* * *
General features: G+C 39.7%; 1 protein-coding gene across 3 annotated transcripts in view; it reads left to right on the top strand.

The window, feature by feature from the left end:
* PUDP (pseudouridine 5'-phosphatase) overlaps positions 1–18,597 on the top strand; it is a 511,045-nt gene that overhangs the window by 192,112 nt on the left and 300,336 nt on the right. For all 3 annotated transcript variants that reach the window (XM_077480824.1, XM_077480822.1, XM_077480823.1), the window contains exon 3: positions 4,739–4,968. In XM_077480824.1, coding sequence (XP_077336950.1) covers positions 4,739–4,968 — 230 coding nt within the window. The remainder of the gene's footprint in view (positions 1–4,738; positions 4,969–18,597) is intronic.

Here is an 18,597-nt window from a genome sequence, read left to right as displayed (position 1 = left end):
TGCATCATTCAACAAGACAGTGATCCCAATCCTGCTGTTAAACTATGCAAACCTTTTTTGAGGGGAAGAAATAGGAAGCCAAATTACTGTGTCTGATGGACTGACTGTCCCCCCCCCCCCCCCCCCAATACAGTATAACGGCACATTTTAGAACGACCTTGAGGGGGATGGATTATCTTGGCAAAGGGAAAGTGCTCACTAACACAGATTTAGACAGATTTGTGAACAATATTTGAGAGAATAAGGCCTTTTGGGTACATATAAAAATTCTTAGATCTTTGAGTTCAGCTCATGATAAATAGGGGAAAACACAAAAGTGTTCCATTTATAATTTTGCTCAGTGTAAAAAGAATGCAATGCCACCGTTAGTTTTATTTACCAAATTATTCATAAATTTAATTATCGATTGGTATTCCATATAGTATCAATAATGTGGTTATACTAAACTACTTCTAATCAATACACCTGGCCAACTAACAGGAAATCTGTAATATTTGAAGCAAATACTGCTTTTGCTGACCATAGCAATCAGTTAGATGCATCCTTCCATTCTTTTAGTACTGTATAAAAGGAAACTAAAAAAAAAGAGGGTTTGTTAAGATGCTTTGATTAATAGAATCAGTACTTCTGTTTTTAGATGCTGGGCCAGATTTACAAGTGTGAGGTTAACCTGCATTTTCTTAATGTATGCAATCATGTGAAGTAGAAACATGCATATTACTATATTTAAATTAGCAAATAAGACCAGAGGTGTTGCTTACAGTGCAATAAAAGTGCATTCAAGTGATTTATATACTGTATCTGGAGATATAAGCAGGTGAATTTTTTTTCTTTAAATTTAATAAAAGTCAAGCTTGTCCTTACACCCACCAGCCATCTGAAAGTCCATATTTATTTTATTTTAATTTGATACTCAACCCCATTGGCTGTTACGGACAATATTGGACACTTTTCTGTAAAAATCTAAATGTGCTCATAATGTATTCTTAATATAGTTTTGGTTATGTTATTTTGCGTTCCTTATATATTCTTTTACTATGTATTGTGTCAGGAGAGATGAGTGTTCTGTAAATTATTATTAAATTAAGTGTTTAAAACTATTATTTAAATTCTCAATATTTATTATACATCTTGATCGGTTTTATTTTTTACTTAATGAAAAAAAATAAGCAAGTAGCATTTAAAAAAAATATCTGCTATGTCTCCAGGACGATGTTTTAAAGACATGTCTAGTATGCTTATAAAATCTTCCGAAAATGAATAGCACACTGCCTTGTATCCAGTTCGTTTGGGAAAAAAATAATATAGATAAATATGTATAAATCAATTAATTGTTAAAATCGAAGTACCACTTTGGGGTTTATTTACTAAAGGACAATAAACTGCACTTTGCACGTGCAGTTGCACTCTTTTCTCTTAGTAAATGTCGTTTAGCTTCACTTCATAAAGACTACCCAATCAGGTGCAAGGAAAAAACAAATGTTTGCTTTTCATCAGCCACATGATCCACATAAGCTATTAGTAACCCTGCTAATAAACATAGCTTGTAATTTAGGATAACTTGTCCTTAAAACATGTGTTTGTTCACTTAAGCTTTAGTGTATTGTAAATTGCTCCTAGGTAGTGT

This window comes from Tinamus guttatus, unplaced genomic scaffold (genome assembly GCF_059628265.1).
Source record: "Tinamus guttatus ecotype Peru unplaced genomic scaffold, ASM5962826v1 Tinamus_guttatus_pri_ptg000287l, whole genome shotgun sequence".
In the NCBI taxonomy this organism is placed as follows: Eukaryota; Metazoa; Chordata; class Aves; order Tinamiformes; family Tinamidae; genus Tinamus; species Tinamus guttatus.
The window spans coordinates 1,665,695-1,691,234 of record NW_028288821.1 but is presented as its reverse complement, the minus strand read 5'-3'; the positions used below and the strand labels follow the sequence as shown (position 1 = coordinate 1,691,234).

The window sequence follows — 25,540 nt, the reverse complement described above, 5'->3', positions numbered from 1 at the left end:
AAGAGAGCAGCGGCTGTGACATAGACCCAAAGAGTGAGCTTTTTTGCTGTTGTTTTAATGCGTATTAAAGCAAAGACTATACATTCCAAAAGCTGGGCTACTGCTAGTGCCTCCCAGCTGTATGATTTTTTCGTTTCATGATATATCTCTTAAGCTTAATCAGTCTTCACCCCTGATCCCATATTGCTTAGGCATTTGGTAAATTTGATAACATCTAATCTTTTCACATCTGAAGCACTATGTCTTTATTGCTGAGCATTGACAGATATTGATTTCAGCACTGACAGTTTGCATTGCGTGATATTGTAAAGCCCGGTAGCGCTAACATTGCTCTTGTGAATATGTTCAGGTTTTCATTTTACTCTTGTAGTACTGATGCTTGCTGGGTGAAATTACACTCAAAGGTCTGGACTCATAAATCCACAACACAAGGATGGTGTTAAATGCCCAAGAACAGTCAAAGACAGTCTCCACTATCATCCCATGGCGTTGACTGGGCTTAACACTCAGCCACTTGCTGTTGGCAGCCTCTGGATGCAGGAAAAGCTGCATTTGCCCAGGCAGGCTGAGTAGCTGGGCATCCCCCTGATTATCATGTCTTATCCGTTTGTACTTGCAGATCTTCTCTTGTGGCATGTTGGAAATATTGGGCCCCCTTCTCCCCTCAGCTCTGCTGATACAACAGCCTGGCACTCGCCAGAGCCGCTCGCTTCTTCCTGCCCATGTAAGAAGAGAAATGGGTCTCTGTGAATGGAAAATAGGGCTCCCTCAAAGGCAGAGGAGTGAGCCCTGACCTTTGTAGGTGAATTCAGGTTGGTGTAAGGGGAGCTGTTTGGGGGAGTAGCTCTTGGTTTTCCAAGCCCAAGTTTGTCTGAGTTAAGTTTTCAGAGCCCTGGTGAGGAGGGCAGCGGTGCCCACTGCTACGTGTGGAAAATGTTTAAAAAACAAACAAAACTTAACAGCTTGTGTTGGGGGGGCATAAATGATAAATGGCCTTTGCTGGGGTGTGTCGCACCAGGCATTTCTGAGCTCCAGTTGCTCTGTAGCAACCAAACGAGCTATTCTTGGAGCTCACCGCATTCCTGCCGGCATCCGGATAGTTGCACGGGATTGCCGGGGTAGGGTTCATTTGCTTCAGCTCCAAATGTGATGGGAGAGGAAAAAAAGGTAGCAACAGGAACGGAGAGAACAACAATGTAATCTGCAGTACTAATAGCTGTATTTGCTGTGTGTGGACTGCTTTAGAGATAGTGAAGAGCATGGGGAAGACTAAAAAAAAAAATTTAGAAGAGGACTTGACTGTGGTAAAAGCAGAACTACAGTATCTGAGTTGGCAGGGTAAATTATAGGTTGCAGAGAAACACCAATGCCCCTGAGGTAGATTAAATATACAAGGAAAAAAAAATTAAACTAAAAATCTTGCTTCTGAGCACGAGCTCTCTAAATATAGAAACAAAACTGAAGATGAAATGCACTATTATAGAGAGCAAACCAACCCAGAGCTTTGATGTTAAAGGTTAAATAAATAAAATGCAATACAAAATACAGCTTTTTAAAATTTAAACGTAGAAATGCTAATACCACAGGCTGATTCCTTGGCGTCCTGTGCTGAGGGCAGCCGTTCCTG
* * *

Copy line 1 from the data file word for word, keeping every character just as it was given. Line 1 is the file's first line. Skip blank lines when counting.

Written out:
General features: G+C 39.7%; 1 protein-coding gene across 3 annotated transcripts in view; it reads left to right on the top strand.